Pablo is partner, CEO & CCO of TBWA\Buenos Aires, and a member of the TBWA's worldwide creative board. He works for clients like adidas, Nissan, Campari, Cencosud, Banco Macro and others. Sometimes locally, sometimes being part of international projects. Under his leadership, TBWA\Buenos Aires has won Golds at Cannes, Clio, Effie and many other advertising festivals.
How did you get into the industry?
When I was a child I used to draw comics, as a teenager I wrote short stories, at 19 I wrote for a newspaper and made an absurd radio show, so getting to work as a creative in an advertising agency was a completely logical and natural process.
Any emerging industry trends?
As the media and how people see the media changed a lot in recent years, and it keeps changing all the time, there is a tendency for agencies to pay close attention to technological issues. Basically because we are in an increasingly interactive world. My only concern with this subject is the risk that we lose focus, that we forget that the most important thing we have to offer are the ideas.
Any industry opportunities or challenges?
In an increasingly sophisticated world, with an audience that is no longer sitting in front of the television but consuming ten different media at the same time, each one with its own language and its own logic, advertisers were forced to hire multiple providers for their communication issues. An agency for traditional advertising, another for its digital productions, another one of activations, the media agency, the specialist in social networks, the public relations agency... I think our opportunity is to re-impose the full service agency. But now "full service" means many more services than in the past. If we can create and produce magnificent TV commercials, manage in the smartest way the communication between the brands and their target in the social media and being the best to handle crisis management, all at the same time, we will be able to give the agencies the privileged place they once had.
Inspiration for the business idea, and your vision for the Business?
When TBWA was founded in Paris, I was in a kindergarten in Buenos Aires. So I have no idea which was the idea that inspired it. But I can say what inspired me to be part of TBWA, rather than creating my own agency. It was Lee Clow and John Hunt, it was the Apple acount and all its campaigns created by TBWA, it was the famous Absolut vodka print ads, it was “Impossible is nothing” for adidas, it was the PlayStation campaigns, it was he European spirit in a network with headquarters in New York...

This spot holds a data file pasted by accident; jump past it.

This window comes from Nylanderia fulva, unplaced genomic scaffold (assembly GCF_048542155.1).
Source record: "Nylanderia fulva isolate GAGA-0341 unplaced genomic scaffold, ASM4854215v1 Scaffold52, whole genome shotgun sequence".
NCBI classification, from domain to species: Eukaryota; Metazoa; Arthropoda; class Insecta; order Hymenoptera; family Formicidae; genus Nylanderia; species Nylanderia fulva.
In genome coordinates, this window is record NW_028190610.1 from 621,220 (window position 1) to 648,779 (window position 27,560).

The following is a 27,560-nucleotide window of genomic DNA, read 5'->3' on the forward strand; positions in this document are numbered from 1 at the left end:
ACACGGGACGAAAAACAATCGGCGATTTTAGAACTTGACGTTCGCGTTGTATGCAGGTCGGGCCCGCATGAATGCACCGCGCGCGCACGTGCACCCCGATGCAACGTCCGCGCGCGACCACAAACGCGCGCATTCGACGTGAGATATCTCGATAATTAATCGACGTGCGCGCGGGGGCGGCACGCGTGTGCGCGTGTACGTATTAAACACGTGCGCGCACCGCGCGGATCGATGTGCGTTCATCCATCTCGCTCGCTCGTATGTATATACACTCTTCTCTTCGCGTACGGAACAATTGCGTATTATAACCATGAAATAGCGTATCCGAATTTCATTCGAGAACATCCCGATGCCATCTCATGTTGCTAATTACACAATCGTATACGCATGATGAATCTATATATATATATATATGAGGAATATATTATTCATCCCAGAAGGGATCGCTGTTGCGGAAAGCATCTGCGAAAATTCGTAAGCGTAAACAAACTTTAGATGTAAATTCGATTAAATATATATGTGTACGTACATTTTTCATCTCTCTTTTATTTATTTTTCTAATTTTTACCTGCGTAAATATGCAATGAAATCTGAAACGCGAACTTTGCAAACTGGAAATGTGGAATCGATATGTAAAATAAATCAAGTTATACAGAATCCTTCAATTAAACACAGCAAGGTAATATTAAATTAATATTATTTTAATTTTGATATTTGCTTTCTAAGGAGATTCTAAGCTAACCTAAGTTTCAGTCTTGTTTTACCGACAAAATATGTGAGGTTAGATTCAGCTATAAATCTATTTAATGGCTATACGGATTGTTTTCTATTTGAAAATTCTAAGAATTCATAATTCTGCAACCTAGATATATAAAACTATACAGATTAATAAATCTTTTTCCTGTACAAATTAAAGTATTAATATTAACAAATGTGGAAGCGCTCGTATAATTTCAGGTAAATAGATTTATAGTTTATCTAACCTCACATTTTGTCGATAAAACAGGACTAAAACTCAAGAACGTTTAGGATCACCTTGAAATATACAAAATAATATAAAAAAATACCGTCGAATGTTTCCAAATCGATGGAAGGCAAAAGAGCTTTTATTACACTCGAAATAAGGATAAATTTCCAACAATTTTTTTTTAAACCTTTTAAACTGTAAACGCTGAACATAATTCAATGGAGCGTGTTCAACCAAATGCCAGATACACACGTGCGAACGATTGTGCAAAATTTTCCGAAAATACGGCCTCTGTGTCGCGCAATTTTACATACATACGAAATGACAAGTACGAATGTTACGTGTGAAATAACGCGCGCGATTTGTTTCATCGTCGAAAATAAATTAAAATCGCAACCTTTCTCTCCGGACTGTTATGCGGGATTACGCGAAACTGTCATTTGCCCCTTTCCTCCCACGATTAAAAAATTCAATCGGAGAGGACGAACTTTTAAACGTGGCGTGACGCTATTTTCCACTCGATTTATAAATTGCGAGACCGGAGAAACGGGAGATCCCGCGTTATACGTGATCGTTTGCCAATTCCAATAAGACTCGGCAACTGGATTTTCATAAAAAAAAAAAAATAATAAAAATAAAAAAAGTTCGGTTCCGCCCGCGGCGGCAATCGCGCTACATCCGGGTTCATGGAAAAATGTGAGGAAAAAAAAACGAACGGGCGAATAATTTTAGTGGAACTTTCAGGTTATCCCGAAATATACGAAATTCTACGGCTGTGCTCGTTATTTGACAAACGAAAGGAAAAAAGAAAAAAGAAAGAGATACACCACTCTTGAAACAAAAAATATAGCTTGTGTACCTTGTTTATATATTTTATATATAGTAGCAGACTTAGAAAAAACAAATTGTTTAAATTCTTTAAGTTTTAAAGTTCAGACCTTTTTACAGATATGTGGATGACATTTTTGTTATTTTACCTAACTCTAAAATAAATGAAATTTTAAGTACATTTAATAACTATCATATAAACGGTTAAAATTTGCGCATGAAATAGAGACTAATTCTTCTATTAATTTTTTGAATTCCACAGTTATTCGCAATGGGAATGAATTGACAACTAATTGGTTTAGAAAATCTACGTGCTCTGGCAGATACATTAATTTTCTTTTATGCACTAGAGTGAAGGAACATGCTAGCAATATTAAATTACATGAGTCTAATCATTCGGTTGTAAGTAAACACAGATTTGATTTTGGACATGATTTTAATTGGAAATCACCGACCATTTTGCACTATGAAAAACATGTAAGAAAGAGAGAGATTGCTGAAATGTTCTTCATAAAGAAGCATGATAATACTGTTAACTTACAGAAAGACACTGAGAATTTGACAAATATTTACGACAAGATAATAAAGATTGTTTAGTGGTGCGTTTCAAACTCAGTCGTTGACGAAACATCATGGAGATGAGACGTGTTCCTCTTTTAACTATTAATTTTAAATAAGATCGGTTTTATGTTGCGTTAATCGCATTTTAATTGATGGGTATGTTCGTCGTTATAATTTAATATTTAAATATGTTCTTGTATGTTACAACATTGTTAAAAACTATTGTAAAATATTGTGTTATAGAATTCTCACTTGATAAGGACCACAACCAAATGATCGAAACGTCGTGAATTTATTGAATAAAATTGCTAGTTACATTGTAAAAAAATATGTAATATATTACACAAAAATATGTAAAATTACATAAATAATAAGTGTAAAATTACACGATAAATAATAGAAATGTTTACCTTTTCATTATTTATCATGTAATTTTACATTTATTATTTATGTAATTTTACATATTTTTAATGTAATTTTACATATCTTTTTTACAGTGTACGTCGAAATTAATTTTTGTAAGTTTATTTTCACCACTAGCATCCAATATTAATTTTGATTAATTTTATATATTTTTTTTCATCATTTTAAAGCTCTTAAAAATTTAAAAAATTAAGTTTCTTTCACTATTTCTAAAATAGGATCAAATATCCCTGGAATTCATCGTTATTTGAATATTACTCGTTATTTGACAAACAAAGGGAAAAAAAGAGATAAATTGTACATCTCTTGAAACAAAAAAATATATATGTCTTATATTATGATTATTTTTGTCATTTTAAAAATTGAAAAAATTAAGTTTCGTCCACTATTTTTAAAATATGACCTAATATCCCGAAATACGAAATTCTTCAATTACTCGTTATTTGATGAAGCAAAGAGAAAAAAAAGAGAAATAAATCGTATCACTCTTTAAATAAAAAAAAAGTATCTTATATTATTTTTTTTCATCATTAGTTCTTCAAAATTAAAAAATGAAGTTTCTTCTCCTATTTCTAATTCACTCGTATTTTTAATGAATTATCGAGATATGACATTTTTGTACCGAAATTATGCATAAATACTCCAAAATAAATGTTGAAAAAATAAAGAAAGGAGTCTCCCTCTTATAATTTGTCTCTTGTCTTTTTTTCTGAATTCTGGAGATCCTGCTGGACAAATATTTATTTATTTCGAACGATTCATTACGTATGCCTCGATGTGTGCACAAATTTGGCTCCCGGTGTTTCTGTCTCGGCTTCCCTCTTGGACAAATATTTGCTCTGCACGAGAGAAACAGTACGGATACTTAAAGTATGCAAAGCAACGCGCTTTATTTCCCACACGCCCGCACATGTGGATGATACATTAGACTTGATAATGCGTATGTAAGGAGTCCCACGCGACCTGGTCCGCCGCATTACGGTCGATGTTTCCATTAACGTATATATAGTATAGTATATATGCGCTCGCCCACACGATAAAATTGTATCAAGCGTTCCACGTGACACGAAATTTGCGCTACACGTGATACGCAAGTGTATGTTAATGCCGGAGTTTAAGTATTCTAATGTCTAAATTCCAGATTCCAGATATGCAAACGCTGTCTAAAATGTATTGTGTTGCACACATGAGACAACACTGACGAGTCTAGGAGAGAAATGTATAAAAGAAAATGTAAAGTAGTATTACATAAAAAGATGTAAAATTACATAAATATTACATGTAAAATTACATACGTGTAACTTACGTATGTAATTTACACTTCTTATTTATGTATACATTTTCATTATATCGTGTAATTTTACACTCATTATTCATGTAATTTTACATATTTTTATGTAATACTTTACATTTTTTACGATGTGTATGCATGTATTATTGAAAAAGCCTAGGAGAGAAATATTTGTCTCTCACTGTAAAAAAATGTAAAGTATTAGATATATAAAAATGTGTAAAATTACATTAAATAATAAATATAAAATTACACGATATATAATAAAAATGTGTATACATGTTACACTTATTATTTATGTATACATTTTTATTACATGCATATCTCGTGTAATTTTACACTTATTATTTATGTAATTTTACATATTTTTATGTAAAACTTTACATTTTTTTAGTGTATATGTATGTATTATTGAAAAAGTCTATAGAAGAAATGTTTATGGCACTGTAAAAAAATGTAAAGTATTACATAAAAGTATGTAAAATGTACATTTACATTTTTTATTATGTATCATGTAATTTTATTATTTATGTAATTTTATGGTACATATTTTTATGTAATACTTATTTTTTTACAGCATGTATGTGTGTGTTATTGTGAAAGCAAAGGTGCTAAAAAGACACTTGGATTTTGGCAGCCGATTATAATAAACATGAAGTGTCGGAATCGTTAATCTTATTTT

What's next for the Business in the near future?
To grow in the local market and to face more international challenges. We are on the creative business and you don’t need to be in the central markets to add value to to the network. We are helping other offices around Latam on the creative side and we expect to make a bigger contribution to the whole network in terms of creativity.
Your key initiatives for the success of the Business?
I took the best tools and practices that TBWA Worldwide provide us and mix all of that with the knowledge about our own country and market. When you live and work in sush a particular place as Argentina, you need to be very flexible and understand that everything (politics, economy, laws...) can change in a minute. I never wait to know how things are arranged and, at certain times, I pretend that everything is fine to move forward and to develope projects that transcend the problem of each day. This way of thinking allowed me in 2013, during a huge political and economic crisis of the country (another one!), to develope the most important communication project of my professional history: “The 1.000 miles of Luca”. I had to get sponsors, I had to produce, I had to get the collaboration of a lot of people, and I never stopped to regret or think that it was not going to be possible. The result was a great impact on the people and the recognition of the global advertising community.
Your most difficult moment at the Business? (and what did you learn?)
A couple of years ago we lost our most important client. By income, by visibility and by creative opportunities. It was a very difficult time. What we did was to act quickly, to accommodate the agency to the new reality and to go out and look for new clients. In a short time we got two new accounts that didn’t replace the previous client but that helped a lot. The learning was that we didn’t depend on anyone in particular, that when you have a solid career means that you can start again (so to speak) over and over again.
Ideal experience for a customer/client?
The ideal client is the one that don’t discuss with me about my expertise. My best clients are the ones that don’t try to tell me anything about ideas or esthetic. With this kind of clients we have long conversations about strategy and then they just trust on the agency about creativity.
How do you motivate others?
I have never in my life read a book on leadership or motivation. Neither one on paternity! I believe that you have to be honest and show yourself exactly as you are. If you are a person with whom others want to interact -humbly I think I am- and if you respect the others, the inspiration come alone. I also think it’s very useful that others see that you work with enthusiasm.
Career advice to those in your industry?
Work hard but also enjoy hard.